The Grapes of Wrath

Ten Thousand Manic Words

Write about what you know, and start at the beginning, are always the rules of engagement cited for emergent writers battling against the dull curse of the flat white page.

I was born in Nottingham in 1957, and now live in Pontypridd, at the heart of the vast coalfields that stretch across the hills and valleys of Southern Wales. The right Wales, not at all New, but old as those hills. This is one beginning of my story, but the real start, a true new beginning, belongs in a south Wales of one hundred and fifty years ago.

Hundredths mattered then, measured out people’s lives, and named their tiny pieces of the wide world. My family came from a poor patch called the Hundredth of Newcastle, in the Parish of Pyle and Kenfig. Although there was coal and iron ore, there were no Geordies or Toons. The Church was a rural ruler of people’s lives, from cradle to grave, and beyond. For back in those for off days of yore history, the Church was almost more powerful than the State, such as it was.

Hundredths and a few thousands. The population of the ancient county of Glamorganshire was tiny back in the 1590s. These were rich, rolling farming lands, the breadbasket of a young Welsh nation, still under the English heel and yolked to the land.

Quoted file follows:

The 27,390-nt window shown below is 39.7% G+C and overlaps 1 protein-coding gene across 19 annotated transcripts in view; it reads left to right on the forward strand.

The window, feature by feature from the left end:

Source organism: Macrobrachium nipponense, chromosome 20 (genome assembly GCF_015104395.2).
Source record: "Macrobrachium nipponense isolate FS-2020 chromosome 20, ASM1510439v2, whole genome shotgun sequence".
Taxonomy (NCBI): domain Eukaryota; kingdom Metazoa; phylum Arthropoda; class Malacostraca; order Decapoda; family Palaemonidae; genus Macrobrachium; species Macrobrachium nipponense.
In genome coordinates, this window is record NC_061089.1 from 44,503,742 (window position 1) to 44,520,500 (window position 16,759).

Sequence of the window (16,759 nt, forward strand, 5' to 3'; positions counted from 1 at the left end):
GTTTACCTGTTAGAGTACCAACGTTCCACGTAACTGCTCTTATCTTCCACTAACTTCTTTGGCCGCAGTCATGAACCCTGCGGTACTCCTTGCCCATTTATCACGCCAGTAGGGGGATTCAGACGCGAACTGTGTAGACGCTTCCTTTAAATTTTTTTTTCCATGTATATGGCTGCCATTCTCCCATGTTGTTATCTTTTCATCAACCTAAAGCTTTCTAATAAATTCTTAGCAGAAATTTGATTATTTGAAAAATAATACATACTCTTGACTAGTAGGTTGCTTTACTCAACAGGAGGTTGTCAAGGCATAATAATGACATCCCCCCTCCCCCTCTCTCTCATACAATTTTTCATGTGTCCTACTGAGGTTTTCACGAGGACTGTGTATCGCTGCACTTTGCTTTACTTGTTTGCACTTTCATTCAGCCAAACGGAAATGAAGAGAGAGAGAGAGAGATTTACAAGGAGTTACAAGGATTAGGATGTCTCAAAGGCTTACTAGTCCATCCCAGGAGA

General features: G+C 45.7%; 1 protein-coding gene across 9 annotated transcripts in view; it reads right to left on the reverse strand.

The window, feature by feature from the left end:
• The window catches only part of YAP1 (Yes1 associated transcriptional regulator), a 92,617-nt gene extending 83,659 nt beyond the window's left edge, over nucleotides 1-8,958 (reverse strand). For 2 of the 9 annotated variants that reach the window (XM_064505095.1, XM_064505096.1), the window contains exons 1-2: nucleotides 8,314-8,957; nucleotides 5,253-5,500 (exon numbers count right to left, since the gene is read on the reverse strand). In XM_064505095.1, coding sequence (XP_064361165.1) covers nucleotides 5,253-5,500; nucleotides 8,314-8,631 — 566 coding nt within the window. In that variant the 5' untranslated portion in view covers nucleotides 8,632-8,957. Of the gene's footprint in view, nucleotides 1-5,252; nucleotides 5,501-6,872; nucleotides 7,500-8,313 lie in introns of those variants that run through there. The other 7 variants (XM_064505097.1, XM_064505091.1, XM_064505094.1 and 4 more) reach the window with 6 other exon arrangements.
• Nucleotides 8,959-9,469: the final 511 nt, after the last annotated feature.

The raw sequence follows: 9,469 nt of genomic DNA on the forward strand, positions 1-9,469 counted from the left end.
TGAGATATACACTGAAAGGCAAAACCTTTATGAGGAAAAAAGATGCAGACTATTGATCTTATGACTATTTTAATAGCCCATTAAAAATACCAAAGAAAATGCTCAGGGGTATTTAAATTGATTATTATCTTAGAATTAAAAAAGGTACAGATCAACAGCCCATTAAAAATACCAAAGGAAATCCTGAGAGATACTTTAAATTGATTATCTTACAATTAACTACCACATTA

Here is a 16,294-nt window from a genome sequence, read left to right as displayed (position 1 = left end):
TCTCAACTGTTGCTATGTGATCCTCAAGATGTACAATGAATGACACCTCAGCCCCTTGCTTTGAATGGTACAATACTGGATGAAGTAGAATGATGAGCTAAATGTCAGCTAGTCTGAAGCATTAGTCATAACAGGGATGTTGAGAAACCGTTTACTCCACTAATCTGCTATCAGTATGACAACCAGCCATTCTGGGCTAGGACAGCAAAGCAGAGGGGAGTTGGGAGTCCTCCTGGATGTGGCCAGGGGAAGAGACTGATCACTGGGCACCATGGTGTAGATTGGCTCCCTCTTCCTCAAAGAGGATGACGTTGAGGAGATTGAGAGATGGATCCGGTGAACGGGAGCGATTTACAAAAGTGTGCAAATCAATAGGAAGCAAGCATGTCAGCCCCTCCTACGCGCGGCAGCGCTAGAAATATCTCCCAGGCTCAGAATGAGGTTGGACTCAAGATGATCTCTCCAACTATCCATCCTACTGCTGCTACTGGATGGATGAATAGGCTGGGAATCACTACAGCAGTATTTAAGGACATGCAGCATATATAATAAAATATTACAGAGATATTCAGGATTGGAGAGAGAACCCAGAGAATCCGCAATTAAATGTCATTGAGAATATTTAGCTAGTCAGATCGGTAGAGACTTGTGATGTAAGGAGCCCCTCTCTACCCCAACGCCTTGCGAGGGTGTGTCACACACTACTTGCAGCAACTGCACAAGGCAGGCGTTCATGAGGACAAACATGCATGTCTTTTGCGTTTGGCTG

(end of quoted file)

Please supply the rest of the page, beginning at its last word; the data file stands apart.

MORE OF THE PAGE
Here and now in 2016, as a bitter summer turns into an autumn of rot and stagnation, in the angry eyes of the people of Britain, there is a sense of failure.

In the eyes of Hungary, Estonia and the poorer states, there is frustration and a growing wrath. People are getting angry.

Deep in the heart of people’s souls, Steinbeck’s grapes of wrath are returning to haunt us.

Here in Britannica and across the Atlantic, those grapes are filling, grown heavy with bile. From Napa’s vineyards to the green Valleys of Wales, hearts are growing heavy for the vintage.

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